Sorry but I don’t believe the whole “strike less guys out/get deeper into games” thing. Can you factually prove it?
Statistics seem to indicate that most of the guys getting deep into games/in the IP leaderboard are mostly high strikeout guys.
Comment by marlins12 — December 10, 2012 @ 3:07 pm
“Strike less guys out/get deeper into games” means you don’t need to pitch so fine, and be more aggressive. This way you throw fewer balls; which will tend to keep you pitch count down, and allow you to pitch more innings when on a pitch count.
As someone who pitched as a youth, I know this was true for me. Rick’s explanation is right. marlins, you’re not wrong either; that probably is what the leaderboards say. But that’s just it–those are LEADER boards. Those guys are the top echelon, who can throw it as hard as they can AND locate perfectly. For the majority of pitchers, though, (most of the time) you’d rather they put it somewhere where they’re likely to get a first-pitch grounder to short than spend their energy trying to throw perfect pitches to get the strikeout. IMO, anyway.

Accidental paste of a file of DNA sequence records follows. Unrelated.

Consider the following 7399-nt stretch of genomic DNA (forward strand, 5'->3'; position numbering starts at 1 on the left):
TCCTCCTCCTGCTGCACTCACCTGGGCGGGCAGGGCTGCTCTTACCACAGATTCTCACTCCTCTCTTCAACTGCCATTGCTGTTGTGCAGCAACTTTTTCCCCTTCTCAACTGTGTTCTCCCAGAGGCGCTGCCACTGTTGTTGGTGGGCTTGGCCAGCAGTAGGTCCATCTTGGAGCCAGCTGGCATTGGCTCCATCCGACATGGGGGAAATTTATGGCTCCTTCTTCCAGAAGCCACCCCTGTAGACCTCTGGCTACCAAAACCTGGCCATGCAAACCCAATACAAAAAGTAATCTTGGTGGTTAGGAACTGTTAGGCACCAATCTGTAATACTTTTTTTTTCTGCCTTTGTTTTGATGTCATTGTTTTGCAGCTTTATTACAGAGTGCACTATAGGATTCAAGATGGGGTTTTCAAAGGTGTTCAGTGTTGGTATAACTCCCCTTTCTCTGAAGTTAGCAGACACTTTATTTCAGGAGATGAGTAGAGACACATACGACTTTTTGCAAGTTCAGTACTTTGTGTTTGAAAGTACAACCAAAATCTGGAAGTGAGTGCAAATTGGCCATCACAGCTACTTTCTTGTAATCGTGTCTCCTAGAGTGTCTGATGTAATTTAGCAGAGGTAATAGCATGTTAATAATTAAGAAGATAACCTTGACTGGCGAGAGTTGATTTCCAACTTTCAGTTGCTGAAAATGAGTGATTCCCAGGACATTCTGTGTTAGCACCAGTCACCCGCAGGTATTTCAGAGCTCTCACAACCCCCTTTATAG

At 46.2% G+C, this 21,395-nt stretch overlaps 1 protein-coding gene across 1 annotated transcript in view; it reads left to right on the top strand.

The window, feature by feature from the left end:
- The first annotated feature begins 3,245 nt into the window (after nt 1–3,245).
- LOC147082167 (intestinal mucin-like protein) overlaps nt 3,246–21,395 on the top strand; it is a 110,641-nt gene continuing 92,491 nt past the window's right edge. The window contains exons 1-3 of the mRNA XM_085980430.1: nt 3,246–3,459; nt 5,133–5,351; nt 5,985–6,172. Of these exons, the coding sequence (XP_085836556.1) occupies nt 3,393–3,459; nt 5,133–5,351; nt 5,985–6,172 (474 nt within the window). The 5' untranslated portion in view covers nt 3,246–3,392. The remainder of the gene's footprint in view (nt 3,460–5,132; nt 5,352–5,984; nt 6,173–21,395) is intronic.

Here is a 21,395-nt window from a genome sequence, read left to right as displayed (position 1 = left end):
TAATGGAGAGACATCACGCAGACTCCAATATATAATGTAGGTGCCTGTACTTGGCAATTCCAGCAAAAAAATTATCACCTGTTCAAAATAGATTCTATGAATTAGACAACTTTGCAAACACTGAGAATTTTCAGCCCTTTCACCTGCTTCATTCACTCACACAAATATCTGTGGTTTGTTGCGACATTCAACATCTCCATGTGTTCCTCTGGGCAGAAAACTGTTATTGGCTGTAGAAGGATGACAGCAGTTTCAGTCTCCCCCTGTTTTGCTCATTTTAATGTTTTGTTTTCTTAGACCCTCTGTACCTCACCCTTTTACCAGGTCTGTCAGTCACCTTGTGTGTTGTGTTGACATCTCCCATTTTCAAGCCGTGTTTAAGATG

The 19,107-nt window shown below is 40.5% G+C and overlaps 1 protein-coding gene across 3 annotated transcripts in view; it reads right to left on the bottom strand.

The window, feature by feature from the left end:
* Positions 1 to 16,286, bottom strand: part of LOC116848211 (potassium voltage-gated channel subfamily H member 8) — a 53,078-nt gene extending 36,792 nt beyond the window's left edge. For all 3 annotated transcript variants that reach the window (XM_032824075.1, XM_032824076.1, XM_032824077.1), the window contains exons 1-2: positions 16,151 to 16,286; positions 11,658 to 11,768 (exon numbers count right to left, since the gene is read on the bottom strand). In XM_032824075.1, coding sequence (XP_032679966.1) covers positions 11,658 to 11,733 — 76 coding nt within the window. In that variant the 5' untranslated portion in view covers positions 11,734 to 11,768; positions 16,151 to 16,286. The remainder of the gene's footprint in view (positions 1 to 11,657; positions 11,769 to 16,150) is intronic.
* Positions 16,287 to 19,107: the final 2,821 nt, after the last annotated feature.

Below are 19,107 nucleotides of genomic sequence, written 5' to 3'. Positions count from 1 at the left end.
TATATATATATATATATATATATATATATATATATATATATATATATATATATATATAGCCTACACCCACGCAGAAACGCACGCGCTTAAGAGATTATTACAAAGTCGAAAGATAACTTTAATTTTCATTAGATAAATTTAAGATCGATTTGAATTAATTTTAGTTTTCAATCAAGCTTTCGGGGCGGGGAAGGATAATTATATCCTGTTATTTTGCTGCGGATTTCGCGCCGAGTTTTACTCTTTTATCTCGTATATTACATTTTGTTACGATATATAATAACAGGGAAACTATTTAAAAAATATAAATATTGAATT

Maybe I’m wrong, I don’t know. I would say it’s not a “strike less guys out” thing but rather the pitchers who throw more strikes/walk less guys get deeper into games.
Comment by marlins12 — December 10, 2012 @ 9:53 pm
It’s worth noting that Verlander got a lot of strikeouts in three pitch at bats in which every pitch was a ball but called a strike. Like gymnastics or figure skating in the Olympics, a lot of the results on the baseball field are heavily swayed by the fact that umpires side with better players.
Comment by Northhampstonstead — December 10, 2012 @ 11:51 pm
He’s already pitching very deep into games..he is just a horse but I’ll agree that although his pitch count don’t matter that much, it’s better for his arm to lower the pitch count
I pitched for 15 years, one season in the minor leagues. You’re not going into the game looking to strike less guys out, you’re going into the game looking to throw good pitches that hitters will put in play. Instead of starting of the at-bat with a slider off the plate because the hitter is a free swinging, first pitch fastball hitter, you throw him a changeup at the bottom of the zone so he rolls over to SS or 2B. The perfect result of the first scenario is he swings and misses, and the second is a 6-3 or 4-3. In the first scenario, you now have to throw at least one more pitch. So, you’re right in a way. You don’t go into a game looking to strike less people out, it’s just a side effect of making hitters put the ball in play with less pitches.